When I picked up an Apple Watch, I had already been carrying a Fitbit for two years. It was a habit I was reluctant to change. I was unsure how well the Apple Watch would work as well as how I would get data off the watch. At launch, there appeared to be no way to get the data without writing your own iPhone app which is not a path I wanted to go down. My solution was to wear both devices, a practice that I continue with today.
Over time, and the release of a new watch operating system, more apps appeared which can access iHealth data. Now that there is a way to get data from both devices, I decided it would be interesting to take a look at how the data compare.
My Fitbit data comes initially from a Fitbit Flex and since November 22, 2015 from a Fitbit One (after the Flex died). For the Apple data, the data prior to June 1, 2015 came from the sensors in the iPhone 6 (which can be used as a step tracker on its own) while the data after that date is from the Apple Watch. Because the iPhone and Watch are such different devices, especially in how they are worn, I have separated these into 2 different data sets and in this analysis I will only look at the Watch data.
Steps are the base data that all devices record so it seems natural to plot the steps from the devices against each other.
There is a clear linear relationship in the values reported by both devices but the variance is more than I expected. In this format it is very difficult to quantify this difference. A better way of understanding this is to compute a percent difference between the two step values and look at these in a histogram. While we’re at it we can also look at the differences in the distance data as well.
This gives us a better feel for the differences. Much of the variation in the steps is below 20% and while the delta occurs on both sides, the tendency is for the Watch to read a higher step count than the Fitbit. We also see that the difference in the steps tend to be smaller than the differences in the distance which we will investigate later.
While this histogram gives me some level of comfort that both devices give acceptable results the one thing this does not show is whether there are accumulated differences over time. This we can see by plotting the cumulative steps over time.
Looking at the data this way gives me comfort that both devices do an equally good job of tracking steps. There are times when I wear my Watch while not wearing my Fitbit (usually while cycling) and I have no trouble believing that the actually difference between the two would be lower than the 1.7% shown here if I could account for that.
Now that we have seen how well steps match, let’s look at the distance computed by these devices. Since the Fitbit has no way to measure distance, it has to perform a conversion from steps to distance. The Watch and iPhone combination have significantly more sensor data to work with, including a GPS, but I don’t know how these are used to determine the distance it logs.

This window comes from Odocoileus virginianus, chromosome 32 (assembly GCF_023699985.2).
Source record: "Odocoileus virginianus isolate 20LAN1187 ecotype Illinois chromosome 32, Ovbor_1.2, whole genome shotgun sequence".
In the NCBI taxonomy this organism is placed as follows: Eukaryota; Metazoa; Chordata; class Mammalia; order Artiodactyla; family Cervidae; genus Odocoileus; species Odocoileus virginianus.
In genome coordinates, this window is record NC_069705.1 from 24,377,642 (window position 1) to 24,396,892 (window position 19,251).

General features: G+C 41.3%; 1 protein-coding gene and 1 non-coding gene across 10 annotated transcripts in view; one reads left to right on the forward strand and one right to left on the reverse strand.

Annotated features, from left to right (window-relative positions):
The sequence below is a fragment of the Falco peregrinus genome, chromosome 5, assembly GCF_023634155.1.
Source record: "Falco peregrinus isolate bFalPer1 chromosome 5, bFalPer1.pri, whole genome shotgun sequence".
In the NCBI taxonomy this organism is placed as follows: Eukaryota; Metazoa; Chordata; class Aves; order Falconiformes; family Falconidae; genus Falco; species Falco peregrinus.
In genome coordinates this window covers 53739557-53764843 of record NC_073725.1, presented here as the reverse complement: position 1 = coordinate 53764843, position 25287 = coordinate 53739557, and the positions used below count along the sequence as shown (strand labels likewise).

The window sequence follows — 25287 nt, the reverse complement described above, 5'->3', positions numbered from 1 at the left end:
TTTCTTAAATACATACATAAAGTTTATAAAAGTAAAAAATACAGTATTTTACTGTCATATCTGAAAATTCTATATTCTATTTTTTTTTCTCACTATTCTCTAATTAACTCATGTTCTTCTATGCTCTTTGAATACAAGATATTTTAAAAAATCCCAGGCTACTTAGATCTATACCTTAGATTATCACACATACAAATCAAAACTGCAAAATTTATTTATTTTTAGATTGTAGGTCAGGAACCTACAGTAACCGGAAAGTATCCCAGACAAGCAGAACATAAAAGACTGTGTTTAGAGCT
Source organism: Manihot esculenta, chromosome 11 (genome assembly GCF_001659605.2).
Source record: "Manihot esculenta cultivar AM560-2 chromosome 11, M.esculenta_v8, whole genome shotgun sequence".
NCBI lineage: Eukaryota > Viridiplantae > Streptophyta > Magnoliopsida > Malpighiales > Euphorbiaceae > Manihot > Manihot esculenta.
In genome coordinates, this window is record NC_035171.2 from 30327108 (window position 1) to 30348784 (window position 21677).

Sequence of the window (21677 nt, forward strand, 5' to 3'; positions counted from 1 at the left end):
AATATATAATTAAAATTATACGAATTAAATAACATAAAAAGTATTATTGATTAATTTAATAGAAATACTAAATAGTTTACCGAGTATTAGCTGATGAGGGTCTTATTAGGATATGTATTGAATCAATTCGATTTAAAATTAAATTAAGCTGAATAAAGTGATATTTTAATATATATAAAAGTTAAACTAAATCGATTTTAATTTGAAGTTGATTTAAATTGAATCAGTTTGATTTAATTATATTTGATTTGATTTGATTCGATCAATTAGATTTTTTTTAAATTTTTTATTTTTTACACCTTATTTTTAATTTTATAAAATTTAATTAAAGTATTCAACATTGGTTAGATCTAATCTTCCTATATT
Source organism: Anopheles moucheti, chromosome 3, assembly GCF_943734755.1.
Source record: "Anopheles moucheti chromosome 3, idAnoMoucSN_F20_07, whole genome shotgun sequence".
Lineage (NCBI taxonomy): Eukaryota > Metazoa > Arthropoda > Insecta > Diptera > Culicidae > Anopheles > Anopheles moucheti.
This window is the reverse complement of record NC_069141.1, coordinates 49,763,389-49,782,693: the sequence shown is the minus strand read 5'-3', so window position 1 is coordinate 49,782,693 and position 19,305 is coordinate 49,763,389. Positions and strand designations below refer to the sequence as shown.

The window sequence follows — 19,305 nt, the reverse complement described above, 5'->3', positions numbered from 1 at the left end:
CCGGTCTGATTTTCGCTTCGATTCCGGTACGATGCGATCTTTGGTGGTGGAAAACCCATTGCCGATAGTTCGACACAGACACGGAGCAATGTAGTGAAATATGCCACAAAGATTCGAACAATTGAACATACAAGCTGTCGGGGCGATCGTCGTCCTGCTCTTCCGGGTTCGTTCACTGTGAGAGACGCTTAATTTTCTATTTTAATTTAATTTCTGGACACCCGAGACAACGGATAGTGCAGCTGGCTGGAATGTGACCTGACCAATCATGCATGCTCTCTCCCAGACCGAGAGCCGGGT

Let’s look at the steps-per-mile that result from dividing the steps by the distance in miles generated by both devices.
This gives us insight into how distance is handled by the devices. Whereas the distance produced by the Fitbit has a very simple relationship to the steps, in the case of the Watch the number of steps-per-mile varies significantly.
If the Watch is trying to measure the distance using the GPS I could see 2 sources for the variation in steps-per-mile. The first is just stride differences due to walking speed. A larger possible source of error could be how the Watch determines whether you are walking or doing some other activity. Since I wear the watch cycling I wanted to see if the steps-per-mile variation was different on days I wore the Watch cycling from those where I did not.
As I suspected, the variation of steps-per-mile is much larger on cycling days. If the goal is to get an accurate walking distance from an Apple Watch, it should not be worn while cycling.
Through this exercise I’ve gained confidence that I could replace my Fitbit with my Watch for step data collection. The path to get data is a solved problem and the step data matches the Fitbit quite well.
I consider the distance differences a toss-up. Getting distance from a the simple computation of multiplying steps by a constant factor is at best an approximation. For walkers, this may be acceptable but for runners this won’t work as their walking and running strides could be quite different. If you plan to run, as well as walk, I would expect the Watch to produce more accurate distance results. A Fitbit model with built-in GPS would also be an option.
For those interested, this post is provided as a Jupyter Notebook.